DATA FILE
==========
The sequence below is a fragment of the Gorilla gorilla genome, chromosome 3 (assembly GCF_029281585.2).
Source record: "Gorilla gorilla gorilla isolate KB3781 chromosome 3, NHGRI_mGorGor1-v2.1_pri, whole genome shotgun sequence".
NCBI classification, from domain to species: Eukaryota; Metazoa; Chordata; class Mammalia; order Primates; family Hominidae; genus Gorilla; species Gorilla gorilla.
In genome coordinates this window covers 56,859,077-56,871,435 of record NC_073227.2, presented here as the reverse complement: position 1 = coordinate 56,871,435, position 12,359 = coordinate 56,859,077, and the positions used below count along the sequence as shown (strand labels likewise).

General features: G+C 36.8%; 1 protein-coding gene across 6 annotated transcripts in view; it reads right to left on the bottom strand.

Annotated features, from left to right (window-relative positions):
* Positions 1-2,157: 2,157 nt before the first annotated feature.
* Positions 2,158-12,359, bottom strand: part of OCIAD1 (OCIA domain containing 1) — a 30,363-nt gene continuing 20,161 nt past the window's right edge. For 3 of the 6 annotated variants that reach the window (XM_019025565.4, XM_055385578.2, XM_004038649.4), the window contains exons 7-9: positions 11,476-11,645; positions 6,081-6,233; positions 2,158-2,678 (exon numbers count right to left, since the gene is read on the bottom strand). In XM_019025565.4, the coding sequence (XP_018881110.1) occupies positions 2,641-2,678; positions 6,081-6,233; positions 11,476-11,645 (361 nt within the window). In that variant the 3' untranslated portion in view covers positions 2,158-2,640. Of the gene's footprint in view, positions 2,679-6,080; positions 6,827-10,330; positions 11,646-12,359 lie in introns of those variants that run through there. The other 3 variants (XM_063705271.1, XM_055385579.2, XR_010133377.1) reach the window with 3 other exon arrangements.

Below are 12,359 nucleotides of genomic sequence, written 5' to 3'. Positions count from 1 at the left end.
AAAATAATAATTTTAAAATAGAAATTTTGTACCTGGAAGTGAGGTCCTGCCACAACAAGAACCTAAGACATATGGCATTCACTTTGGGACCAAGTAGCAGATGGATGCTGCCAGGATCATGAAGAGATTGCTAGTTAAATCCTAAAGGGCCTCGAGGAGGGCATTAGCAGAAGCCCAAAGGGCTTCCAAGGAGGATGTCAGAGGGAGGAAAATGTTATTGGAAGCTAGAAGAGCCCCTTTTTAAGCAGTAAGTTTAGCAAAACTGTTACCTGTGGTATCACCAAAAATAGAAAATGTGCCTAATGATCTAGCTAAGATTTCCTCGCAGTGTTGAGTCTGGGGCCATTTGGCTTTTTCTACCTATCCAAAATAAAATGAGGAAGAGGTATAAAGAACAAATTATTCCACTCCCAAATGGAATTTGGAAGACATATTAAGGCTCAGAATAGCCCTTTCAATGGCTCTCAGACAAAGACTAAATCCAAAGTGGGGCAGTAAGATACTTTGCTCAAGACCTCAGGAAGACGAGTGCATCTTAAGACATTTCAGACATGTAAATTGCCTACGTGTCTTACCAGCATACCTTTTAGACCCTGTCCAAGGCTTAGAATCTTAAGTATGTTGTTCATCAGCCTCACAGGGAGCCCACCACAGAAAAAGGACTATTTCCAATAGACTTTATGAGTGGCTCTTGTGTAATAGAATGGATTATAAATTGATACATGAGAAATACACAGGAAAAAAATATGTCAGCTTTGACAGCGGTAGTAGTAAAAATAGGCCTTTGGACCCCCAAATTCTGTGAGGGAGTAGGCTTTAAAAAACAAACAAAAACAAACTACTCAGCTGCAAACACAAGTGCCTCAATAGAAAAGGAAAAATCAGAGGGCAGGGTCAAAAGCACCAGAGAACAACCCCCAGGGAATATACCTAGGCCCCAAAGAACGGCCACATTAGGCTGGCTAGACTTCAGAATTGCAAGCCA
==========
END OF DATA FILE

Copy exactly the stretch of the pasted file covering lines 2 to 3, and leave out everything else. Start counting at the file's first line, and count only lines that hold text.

Source record: "Gorilla gorilla gorilla isolate KB3781 chromosome 3, NHGRI_mGorGor1-v2.1_pri, whole genome shotgun sequence".
NCBI classification, from domain to species: Eukaryota; Metazoa; Chordata; class Mammalia; order Primates; family Hominidae; genus Gorilla; species Gorilla gorilla.